Moral Judgement: The Road to Extreme Videogame Immersion

I'm not sure that moral choices alone lead to "extreme video game immersion" or anything close to it, but that seems to be the message what this article on Game Podunk is trying to convey. The Mass Effect, Star Wars: KotOR, and (recent) Fallout titles are all referenced:
Let me explain first of all by explaining how gaming protagonists have traditionally been presented. Typically over-the-top with chiselled features, an impossible to create haircut and a desire to banish all evil from the world, the gaming protagonist has always been a bit of a softie. You'd never catch them being evil, not in a million years, as whatever they do is striving towards the ultimate goal of defeating said evil and sending them packing into next Tuesday. Then along came moral choice, and the ability to change your protagonist from scripted softie hero-guy into mass-murdering genocidal villain extraordinaire.

I think the first time I ever experienced this approach was during Star Wars: Knights of the Old Republic 2, where I decided on my first playthrough I would be Mr Nice, choosing all the options to become the ultimate nicey-nice jedi master. Oh how naive I was - I was completely missing out on all the fun of being the villain! While I felt bad making bad decisions and having the other characters vilify me for it, my powers were too busy growing at an alarming rate for me to care. It was sheer bliss to be able to be the villain for a change, choosing options that made the game world a miserable place and people hate me for it, all the while as my character regressed from shiny smooth skin into looking like the Grim-Reaper's butler. Now I'm a nice person - I've never had any violent tendencies or desires to be evil. But give me the option in a videogame and it somehow seems so very appealing. I think this is because I've always been forced to be the hero and being a villain was such a nice change of style that it seemed like something fresh and new.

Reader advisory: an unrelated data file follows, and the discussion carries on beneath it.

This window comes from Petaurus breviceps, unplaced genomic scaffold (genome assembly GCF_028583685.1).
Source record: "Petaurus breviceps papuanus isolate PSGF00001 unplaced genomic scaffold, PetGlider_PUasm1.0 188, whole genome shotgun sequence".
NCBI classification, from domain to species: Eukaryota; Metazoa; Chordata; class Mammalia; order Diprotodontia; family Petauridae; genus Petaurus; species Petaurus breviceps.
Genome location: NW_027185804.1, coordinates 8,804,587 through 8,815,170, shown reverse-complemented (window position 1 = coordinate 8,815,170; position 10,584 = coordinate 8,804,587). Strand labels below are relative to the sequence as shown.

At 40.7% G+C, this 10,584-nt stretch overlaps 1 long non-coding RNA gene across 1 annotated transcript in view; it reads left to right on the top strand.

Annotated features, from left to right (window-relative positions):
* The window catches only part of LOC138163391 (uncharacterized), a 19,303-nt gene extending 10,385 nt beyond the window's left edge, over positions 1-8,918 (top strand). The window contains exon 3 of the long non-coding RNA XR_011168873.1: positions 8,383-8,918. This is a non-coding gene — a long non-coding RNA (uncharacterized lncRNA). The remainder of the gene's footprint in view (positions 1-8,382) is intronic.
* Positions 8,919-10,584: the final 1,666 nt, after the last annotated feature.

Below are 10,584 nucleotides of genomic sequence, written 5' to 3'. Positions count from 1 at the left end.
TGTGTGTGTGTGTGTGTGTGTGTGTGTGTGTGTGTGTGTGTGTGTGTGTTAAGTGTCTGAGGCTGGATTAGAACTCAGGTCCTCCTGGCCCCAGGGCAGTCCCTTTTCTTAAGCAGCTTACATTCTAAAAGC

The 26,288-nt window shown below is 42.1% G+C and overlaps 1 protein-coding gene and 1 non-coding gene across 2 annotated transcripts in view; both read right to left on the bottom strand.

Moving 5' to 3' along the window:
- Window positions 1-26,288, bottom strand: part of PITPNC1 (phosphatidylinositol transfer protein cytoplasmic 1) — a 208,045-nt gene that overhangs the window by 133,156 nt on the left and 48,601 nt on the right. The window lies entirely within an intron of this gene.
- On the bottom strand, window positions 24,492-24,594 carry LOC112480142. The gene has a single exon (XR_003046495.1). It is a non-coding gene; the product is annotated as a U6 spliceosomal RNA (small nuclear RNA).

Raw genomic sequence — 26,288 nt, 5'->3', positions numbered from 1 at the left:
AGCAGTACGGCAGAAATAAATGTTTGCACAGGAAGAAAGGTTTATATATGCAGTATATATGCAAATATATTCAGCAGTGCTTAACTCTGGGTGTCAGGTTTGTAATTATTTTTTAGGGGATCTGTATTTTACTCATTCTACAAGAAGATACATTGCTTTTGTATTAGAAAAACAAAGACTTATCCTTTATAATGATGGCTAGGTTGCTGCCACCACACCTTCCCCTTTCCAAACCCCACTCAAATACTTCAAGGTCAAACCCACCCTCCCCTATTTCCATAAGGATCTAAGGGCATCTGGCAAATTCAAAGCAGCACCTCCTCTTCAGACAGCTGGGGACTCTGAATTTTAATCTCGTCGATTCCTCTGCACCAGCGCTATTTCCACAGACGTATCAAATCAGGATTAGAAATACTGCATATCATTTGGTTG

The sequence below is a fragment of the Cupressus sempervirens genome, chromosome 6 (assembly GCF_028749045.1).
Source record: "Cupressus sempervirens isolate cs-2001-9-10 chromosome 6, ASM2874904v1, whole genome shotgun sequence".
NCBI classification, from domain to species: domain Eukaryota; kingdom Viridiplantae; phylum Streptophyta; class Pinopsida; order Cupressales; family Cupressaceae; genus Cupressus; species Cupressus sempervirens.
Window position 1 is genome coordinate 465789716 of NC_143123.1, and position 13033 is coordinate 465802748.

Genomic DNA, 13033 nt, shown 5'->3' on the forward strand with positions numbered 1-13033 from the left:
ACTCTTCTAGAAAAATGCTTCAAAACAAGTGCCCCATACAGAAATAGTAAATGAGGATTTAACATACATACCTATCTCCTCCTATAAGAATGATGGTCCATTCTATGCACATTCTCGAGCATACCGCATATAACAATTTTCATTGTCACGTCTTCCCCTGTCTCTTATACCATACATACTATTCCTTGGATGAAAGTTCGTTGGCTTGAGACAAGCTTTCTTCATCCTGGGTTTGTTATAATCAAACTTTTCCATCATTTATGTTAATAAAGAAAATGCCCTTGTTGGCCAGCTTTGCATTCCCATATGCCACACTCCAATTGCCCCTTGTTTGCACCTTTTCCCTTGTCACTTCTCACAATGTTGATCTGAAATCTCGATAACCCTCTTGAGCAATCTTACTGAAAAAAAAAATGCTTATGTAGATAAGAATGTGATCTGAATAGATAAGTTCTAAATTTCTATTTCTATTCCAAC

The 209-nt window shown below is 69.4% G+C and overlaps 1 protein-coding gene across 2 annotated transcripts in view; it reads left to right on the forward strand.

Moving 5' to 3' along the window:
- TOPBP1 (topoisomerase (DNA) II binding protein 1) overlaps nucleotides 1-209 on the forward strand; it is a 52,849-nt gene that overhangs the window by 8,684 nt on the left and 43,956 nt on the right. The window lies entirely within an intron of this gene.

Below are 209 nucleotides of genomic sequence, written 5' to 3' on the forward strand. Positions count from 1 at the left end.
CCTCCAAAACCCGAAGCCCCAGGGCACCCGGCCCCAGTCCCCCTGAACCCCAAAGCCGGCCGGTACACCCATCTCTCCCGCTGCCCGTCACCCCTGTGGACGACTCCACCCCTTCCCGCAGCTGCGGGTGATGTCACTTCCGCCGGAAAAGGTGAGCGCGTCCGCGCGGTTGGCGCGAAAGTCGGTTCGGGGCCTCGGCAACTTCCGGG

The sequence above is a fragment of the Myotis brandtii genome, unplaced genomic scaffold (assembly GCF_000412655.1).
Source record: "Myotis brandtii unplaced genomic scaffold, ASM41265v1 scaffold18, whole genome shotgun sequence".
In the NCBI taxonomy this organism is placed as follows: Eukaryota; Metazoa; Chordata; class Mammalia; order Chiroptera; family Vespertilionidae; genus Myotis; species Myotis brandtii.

Back on topic, the choice of black/white decisions in moral games allows the plot to be much more focused. Imagine if you were totally ambivalent to every statement in the game, you'd essentially be making no impact and just be sitting on the fence with a pondering look on your face. Instead games force you to choose a bad or good decision and both usually have their perks, rewarding you for not being Mr. Indecisive and taking action, like the videogamer you should be.